Ninigo to Vanimo
Tue 11 Oct 2016 00:25
Looking through the porthole: the beautiful tropical lagoon and coral islands.
From a total lack of wind things changed overnight and on the day we were due to leave we had driving rain and strong winds.
Mal fishermen feel the wind picking up...
We waited until there was a break in the rain before braving sailing through the pass so we could see more than 20 feet around us. We were fine, we could see the waves breaking on the reef even though we couldn’t see the colours to let us know the depths, and we got through with no difficulty but with a little bit of adrenaline. We left on the Saturday afternoon planning to arrive first thing Monday morning and it was a tiring and busy day and two nights. We had frequent squalls, during one we hove to until it passed, and the wind was up and down like a yo-yo, dropping to almost nothing before a squall arrived then coming in fiercely. As a consequence we were forever letting out and taking in sail so we didn’t get much rest on off-watches. When on watch we were having to play a balancing act of keeping the wind at an angle we could sail at whilst trying to avoid being side on to the swell. When we were rolling with the swell the sails couldn’t stay filled and would flap with each roll, similarly, if we were too close to having the wind on our tail, when we swung a little with each wave the jib would collapse. Not the chilled ‘set the sails then listen to a podcast whilst keeping an eye out for other boats’ type of sailing that we knew and loved!
Finally, 28 miles from Vanimo, we hove to and took turns to rest a while before it was time to head in. As yet another rainstorm was passing over we decided to pull in the sails and motor the last few hours, which was made quite exciting by running over a 30ft log, complete with root ball. There was a series of clonks as it passed under the hull and wedged against the keel, it then broke free, clearly hit the prop because the engine stopped, and wedged on the rudder a while before bobbing free behind us. Remember this was in pitch black, pouring rain with no visible moon or stars. The bangs were impressive. The more disconcerting thing was we discovered the reason that we had run over it instead of it simply being pushed to one side: it was tied with blue rope to a local motor boat, one of the 25 ft ones with an outboard. I’ve no idea why they were towing it 18 miles away from land without a light in the pitch black, however they were none the worse for their short tow by Lochmarin and motored away. Knowing there were unlit boats around that far off shore made the rest of the journey rather stressful as we peeled our eyes for any dark shape on the dark sea in the pitch black. Dawn, and with it the rich forest smell of the mainland, was a welcome relief.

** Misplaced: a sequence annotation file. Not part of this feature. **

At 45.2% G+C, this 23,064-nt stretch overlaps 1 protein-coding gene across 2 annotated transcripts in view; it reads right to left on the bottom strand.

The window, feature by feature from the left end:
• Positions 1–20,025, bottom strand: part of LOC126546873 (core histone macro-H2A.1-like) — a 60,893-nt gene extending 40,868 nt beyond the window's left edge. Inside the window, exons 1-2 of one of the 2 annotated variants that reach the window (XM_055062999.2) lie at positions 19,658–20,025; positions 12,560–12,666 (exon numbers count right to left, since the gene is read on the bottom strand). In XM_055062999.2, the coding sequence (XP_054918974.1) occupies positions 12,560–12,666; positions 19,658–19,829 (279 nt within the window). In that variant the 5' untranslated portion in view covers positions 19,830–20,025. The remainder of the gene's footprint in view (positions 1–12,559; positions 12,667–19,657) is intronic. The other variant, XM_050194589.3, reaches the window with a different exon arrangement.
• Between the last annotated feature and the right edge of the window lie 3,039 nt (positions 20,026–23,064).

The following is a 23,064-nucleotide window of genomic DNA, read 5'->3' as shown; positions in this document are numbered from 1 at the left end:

Logs being loaded in the harbour
These fishing boats were taking no chances in the swell - serious stabilisers!
We had planned a dawn raid on Vanimo as it has the reputation of not being a safe place to stay overnight. The idea was that Phil would go ashore to find customs and immigration to check out from PNG and to go to the Indonesian Embassy for our visas, whilst I would stay on board to guard the boat against boarders. It occurred to me that I might not do too well if a dozen burly boarders turned up with sledge hammers and jemmies to force their way in. I had Phil’s fishing spear gun, I could sound the horn and call for help on the VHF channel 16. But I had never shot the spear gun, nor loaded it, and Phil had called the harbour master as we approached but there had been no answer so that route might not have been too fruitful. Making a lot of noise seemed to be my only recourse, which might not be too effective against determined boarders. However, we judged that just having signs of life around the boat and the dinghy on board would deter people from coming on board whilst Phil was ashore and either the raskols were away that day or the plan worked and we were off again by four in the afternoon with paperwork complete, headed for Indonesia just 18 miles along the coast.
Its been an intense couple of months but so rewarding. At times we’ve felt overwhelmed by the needs of the people queuing up to trade with us, at other times we’ve felt in awe at the wealth of the lifestyles we’ve seen around us. At all times we’ve had our breath taken away by the varied beauty of this wonderful vibrant country.
Looking West along Papua New Guinea mainland as we left for Indonesia.